The British military is engaged in a battle against the coronavirus, confirmed as the biggest ever homeland military operation in peacetime.
Armed Forces personnel are rolling out a COVID-19 mass vaccination programme, alongside the NHS, as well as administering injections themselves.
Royal Navy medics have been delivering hundreds of vaccine jabs to people at Ashton Gate Stadium in Bristol, with forces personnel also giving veterans vaccinations.
Twenty Vaccination Quick Reaction Force mobile teams containing six military healthcare experts have deployed to support UK vaccinations, with an additional 21 teams now available for short notice deployment.
There are also military planners deployed to assist the Vaccine Task Force in Skipton House, plus hundreds of other personnel working across the UK to support the logistical elements of the Vaccine Deployment Programme.
WATCH: Logistics of COVID vaccination programme 'unparalleled in scaled and complexity'.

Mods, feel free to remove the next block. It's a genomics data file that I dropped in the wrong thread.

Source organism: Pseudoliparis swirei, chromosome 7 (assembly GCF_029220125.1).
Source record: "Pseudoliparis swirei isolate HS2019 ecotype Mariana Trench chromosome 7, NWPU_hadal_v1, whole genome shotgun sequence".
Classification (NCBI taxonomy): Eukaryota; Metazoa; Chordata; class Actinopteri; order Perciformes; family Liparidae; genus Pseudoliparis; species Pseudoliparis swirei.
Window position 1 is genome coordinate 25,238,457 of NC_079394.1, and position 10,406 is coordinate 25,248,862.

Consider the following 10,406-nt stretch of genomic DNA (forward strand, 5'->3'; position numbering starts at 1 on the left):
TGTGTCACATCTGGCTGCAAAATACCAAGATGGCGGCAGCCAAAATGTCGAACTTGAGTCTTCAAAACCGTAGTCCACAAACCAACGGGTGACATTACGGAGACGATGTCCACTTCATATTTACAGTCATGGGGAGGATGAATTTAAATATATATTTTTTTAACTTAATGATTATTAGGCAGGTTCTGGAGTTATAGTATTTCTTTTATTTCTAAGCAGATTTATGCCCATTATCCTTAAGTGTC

There has been 90 personnel in Wales supporting the operation of vaccine centres – including some supporting the administering of injections, and 88 Royal Scots Dragoon Guards troops building vaccine sites.
Prime Minister Boris Johnson has said the Armed Forces would be using "battle preparation techniques" to keep up the pace of the COVID-19 vaccine rollout.
The British Army officer responsible for coordinating the military's support to the coronavirus vaccination programme said earlier this month the logistical task has been "unparalleled in its scale and complexity".
Brigadier Phil Prosser, Commander of Military Support to the Vaccine Delivery Programme, added his team is "embedded" with the NHS.
He said his "day job" is to deliver combat supplies to UK forces in time of war, adding: "My team are used to complexity and building supply chains at speed in the most arduous and challenging conditions."
As part of the Ministry of Defence’s Winter Preparedness Package, about 12,000 personnel have been held at graduated readiness.
Cover image: PA.